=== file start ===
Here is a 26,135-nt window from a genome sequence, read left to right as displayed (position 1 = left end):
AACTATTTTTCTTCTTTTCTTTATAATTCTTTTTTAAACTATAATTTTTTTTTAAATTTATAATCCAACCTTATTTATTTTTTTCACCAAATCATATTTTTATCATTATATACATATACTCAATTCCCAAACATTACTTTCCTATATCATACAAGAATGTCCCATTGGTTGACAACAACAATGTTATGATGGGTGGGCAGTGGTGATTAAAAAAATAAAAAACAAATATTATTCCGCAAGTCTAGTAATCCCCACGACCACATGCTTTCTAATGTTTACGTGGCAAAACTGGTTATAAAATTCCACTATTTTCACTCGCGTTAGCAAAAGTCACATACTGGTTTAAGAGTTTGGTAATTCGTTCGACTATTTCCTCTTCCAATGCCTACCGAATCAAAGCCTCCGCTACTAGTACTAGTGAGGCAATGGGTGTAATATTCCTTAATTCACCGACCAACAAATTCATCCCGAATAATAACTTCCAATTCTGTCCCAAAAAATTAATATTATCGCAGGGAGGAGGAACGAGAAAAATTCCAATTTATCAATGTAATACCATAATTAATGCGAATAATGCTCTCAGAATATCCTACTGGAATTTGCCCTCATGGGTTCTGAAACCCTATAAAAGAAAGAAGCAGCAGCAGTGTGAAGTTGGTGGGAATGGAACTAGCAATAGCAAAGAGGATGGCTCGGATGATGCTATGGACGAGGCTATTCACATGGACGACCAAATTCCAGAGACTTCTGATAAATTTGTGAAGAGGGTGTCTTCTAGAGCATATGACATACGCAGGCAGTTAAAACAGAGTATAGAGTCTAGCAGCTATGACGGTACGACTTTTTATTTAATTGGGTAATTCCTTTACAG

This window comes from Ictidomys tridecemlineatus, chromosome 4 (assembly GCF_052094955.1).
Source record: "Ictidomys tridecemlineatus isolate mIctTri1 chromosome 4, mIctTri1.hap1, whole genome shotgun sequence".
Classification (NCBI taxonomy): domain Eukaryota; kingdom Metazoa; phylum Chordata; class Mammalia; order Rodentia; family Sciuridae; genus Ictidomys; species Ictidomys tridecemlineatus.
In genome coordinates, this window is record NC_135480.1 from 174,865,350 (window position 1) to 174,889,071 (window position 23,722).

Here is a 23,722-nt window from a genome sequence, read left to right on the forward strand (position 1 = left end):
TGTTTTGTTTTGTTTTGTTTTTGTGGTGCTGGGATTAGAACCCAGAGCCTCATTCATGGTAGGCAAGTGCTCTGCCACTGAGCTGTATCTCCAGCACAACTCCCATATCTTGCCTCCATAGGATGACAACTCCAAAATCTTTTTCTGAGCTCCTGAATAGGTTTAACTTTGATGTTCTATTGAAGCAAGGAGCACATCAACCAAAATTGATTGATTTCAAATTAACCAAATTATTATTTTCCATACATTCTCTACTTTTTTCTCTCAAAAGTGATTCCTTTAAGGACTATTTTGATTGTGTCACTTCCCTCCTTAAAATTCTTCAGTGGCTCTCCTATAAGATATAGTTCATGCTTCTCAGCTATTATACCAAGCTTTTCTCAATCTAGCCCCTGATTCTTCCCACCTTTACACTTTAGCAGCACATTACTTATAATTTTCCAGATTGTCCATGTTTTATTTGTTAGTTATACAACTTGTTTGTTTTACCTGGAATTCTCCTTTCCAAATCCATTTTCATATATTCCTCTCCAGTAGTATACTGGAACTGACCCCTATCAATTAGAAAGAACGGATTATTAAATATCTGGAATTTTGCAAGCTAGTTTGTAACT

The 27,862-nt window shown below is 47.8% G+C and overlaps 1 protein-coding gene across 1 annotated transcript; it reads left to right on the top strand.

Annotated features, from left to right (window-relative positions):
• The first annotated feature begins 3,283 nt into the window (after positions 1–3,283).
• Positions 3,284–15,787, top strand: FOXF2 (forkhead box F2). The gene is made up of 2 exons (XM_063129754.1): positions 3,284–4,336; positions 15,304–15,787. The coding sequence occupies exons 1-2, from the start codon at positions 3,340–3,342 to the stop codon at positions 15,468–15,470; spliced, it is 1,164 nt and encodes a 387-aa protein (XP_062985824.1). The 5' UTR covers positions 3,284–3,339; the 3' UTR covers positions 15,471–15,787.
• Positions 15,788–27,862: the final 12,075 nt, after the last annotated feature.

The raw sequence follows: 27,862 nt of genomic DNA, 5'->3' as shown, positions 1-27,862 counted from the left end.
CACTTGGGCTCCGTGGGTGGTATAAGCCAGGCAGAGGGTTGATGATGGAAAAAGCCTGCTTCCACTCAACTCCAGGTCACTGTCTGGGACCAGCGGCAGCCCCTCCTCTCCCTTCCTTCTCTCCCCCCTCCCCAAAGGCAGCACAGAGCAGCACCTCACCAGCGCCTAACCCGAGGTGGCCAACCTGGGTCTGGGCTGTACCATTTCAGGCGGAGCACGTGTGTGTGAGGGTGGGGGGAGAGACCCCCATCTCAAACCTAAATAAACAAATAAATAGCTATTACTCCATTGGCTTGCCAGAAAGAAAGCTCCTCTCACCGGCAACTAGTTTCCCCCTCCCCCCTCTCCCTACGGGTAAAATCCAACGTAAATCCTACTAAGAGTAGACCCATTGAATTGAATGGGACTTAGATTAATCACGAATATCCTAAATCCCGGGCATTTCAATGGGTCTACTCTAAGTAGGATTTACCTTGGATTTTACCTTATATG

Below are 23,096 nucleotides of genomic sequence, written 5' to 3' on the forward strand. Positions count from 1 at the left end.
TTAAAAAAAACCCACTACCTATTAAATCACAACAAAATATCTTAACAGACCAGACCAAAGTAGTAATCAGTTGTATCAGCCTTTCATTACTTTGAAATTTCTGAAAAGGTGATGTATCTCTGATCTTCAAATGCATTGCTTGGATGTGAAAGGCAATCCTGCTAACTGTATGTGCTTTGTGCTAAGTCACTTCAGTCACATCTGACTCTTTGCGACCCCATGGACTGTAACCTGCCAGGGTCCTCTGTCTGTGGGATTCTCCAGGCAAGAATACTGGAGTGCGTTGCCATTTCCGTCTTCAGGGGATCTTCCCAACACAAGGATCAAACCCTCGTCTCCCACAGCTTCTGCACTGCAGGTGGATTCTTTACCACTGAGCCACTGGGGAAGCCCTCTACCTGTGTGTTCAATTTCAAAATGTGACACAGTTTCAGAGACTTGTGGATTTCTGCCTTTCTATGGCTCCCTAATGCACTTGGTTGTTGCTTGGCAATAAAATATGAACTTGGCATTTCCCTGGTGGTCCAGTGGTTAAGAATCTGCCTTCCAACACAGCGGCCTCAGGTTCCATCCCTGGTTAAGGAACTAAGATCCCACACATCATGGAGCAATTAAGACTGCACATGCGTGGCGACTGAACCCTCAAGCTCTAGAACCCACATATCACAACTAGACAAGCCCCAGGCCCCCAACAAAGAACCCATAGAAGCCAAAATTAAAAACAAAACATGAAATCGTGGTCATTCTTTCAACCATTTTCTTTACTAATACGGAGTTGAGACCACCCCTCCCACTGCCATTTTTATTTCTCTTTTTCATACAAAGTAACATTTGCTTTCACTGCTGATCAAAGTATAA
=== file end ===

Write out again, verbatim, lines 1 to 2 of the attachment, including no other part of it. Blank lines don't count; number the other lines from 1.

Here is a 26,135-nt window from a genome sequence, read left to right as displayed (position 1 = left end):
AACTATTTTTCTTCTTTTCTTTATAATTCTTTTTTAAACTATAATTTTTTTTTAAATTTATAATCCAACCTTATTTATTTTTTTCACCAAATCATATTTTTATCATTATATACATATACTCAATTCCCAAACATTACTTTCCTATATCATACAAGAATGTCCCATTGGTTGACAACAACAATGTTATGATGGGTGGGCAGTGGTGATTAAAAAAATAAAAAACAAATATTATTCCGCAAGTCTAGTAATCCCCACGACCACATGCTTTCTAATGTTTACGTGGCAAAACTGGTTATAAAATTCCACTATTTTCACTCGCGTTAGCAAAAGTCACATACTGGTTTAAGAGTTTGGTAATTCGTTCGACTATTTCCTCTTCCAATGCCTACCGAATCAAAGCCTCCGCTACTAGTACTAGTGAGGCAATGGGTGTAATATTCCTTAATTCACCGACCAACAAATTCATCCCGAATAATAACTTCCAATTCTGTCCCAAAAAATTAATATTATCGCAGGGAGGAGGAACGAGAAAAATTCCAATTTATCAATGTAATACCATAATTAATGCGAATAATGCTCTCAGAATATCCTACTGGAATTTGCCCTCATGGGTTCTGAAACCCTATAAAAGAAAGAAGCAGCAGCAGTGTGAAGTTGGTGGGAATGGAACTAGCAATAGCAAAGAGGATGGCTCGGATGATGCTATGGACGAGGCTATTCACATGGACGACCAAATTCCAGAGACTTCTGATAAATTTGTGAAGAGGGTGTCTTCTAGAGCATATGACATACGCAGGCAGTTAAAACAGAGTATAGAGTCTAGCAGCTATGACGGTACGACTTTTTATTTAATTGGGTAATTCCTTTACAG